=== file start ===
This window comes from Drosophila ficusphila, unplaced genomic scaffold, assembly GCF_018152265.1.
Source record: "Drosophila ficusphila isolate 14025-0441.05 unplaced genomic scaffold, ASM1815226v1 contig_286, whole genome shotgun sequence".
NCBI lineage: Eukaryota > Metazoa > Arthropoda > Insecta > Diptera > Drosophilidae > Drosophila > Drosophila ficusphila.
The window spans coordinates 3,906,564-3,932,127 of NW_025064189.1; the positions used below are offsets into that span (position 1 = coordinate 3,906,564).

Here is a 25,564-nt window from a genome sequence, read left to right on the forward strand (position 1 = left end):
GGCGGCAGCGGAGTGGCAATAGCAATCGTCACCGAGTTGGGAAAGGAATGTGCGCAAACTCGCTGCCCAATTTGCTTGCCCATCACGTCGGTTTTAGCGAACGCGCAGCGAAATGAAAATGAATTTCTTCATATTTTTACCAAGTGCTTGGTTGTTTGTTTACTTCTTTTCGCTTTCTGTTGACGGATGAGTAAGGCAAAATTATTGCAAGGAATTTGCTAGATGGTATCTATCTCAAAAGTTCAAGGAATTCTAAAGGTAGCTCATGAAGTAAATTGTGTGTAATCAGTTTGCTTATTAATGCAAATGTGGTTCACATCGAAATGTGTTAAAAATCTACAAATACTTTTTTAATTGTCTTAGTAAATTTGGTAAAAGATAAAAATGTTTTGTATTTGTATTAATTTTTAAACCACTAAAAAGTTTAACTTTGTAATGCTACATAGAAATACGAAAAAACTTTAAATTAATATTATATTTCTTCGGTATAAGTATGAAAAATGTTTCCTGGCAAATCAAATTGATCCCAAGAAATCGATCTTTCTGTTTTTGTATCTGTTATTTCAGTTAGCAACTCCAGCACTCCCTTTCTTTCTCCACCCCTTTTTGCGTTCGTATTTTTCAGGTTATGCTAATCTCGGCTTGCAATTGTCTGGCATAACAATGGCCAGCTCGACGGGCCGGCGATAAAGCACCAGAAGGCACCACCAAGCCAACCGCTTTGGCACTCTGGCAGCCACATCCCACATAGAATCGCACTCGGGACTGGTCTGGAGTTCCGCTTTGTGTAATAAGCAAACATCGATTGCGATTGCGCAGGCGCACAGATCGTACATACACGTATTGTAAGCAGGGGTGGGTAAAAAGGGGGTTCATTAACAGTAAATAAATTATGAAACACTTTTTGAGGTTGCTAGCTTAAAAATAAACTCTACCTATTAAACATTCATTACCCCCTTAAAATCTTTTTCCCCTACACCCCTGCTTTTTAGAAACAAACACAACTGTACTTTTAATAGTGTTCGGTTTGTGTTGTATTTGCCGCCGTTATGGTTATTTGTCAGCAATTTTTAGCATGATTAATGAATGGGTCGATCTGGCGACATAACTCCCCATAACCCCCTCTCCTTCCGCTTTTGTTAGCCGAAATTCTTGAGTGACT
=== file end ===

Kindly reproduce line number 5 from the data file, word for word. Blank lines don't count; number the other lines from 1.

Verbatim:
Here is a 25,564-nt window from a genome sequence, read left to right on the forward strand (position 1 = left end):